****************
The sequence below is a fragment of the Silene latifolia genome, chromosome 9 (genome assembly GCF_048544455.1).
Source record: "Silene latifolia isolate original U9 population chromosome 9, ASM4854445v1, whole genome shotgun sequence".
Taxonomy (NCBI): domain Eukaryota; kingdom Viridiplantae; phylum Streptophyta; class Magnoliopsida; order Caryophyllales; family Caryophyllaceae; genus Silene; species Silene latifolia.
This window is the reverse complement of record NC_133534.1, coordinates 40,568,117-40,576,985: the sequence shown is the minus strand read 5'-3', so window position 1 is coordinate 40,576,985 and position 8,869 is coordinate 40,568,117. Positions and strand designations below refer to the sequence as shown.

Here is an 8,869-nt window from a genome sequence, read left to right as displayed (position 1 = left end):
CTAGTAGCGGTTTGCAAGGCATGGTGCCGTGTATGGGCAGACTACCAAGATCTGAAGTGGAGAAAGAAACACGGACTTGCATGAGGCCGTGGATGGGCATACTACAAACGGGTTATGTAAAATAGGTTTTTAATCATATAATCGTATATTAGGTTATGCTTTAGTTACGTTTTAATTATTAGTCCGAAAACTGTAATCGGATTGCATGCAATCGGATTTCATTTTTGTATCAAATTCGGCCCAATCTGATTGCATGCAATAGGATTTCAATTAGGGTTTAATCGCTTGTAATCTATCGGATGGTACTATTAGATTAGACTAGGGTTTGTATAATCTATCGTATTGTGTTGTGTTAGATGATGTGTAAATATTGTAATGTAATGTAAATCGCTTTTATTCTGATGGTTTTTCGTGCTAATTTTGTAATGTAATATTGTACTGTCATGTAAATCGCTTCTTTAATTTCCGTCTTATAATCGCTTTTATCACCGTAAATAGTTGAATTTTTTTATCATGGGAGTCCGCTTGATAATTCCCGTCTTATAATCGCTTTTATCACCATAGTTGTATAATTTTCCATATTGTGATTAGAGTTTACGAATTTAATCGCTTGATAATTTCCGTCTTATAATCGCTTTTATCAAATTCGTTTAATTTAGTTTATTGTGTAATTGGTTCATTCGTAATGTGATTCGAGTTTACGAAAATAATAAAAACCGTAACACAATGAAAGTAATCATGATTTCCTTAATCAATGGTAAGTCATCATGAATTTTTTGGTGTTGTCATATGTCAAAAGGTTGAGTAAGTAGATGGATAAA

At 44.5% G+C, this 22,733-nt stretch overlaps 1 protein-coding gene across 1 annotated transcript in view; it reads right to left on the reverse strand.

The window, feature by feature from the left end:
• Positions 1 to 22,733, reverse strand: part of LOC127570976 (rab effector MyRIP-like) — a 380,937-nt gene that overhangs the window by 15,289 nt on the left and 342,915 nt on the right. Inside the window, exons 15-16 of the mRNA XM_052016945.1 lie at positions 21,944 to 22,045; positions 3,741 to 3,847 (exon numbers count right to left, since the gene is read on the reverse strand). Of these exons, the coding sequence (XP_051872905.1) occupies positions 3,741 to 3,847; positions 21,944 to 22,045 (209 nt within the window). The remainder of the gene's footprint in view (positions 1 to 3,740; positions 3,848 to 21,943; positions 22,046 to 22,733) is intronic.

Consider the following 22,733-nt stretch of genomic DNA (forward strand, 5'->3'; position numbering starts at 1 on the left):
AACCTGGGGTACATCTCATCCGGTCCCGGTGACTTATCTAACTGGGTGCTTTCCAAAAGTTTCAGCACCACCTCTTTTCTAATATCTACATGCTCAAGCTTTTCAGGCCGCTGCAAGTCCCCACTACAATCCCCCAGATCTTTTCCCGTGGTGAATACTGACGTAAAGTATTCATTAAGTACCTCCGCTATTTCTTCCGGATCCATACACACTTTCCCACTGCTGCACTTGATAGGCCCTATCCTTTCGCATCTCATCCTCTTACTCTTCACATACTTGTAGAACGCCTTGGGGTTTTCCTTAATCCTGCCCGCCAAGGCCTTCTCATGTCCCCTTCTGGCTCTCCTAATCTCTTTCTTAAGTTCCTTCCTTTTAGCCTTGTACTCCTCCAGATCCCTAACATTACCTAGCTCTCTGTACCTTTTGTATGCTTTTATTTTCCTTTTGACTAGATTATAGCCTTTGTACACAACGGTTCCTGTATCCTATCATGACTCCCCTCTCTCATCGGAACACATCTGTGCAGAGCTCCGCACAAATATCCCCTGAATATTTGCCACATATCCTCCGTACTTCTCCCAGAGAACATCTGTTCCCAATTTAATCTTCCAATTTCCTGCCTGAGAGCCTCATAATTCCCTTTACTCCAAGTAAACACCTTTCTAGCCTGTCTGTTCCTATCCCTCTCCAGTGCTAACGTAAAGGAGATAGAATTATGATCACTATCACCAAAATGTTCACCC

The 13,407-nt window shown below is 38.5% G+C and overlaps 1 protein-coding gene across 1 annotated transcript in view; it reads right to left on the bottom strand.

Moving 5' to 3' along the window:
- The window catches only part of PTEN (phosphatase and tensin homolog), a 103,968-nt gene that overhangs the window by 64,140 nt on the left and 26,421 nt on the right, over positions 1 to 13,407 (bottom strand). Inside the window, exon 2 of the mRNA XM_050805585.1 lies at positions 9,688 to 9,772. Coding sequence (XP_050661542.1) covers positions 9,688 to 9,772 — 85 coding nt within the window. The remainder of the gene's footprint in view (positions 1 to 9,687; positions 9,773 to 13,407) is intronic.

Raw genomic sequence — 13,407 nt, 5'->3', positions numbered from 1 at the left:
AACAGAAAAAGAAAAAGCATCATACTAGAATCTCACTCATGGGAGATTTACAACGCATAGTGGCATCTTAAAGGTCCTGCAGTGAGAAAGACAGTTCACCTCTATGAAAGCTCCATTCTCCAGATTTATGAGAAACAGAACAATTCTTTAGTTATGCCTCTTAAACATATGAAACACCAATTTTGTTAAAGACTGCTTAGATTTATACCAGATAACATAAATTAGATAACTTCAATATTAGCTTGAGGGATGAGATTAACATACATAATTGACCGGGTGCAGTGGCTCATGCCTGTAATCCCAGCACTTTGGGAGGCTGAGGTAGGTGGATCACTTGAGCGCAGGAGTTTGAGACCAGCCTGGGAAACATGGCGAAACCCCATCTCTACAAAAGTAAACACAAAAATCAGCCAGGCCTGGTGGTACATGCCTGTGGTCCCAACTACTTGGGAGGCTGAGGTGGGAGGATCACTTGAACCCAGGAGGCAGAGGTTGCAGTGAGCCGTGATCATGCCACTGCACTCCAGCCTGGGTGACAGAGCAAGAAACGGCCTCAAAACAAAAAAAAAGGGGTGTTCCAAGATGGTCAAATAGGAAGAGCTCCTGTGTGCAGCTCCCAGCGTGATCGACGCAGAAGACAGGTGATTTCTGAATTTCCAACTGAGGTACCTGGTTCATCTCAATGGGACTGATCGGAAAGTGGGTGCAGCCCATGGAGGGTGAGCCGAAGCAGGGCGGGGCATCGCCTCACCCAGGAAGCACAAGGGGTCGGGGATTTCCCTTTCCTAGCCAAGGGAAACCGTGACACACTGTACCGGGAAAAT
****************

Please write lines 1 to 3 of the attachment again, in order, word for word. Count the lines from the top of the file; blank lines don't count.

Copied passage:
The sequence below is a fragment of the Silene latifolia genome, chromosome 9 (genome assembly GCF_048544455.1).
Source record: "Silene latifolia isolate original U9 population chromosome 9, ASM4854445v1, whole genome shotgun sequence".
Taxonomy (NCBI): domain Eukaryota; kingdom Viridiplantae; phylum Streptophyta; class Magnoliopsida; order Caryophyllales; family Caryophyllaceae; genus Silene; species Silene latifolia.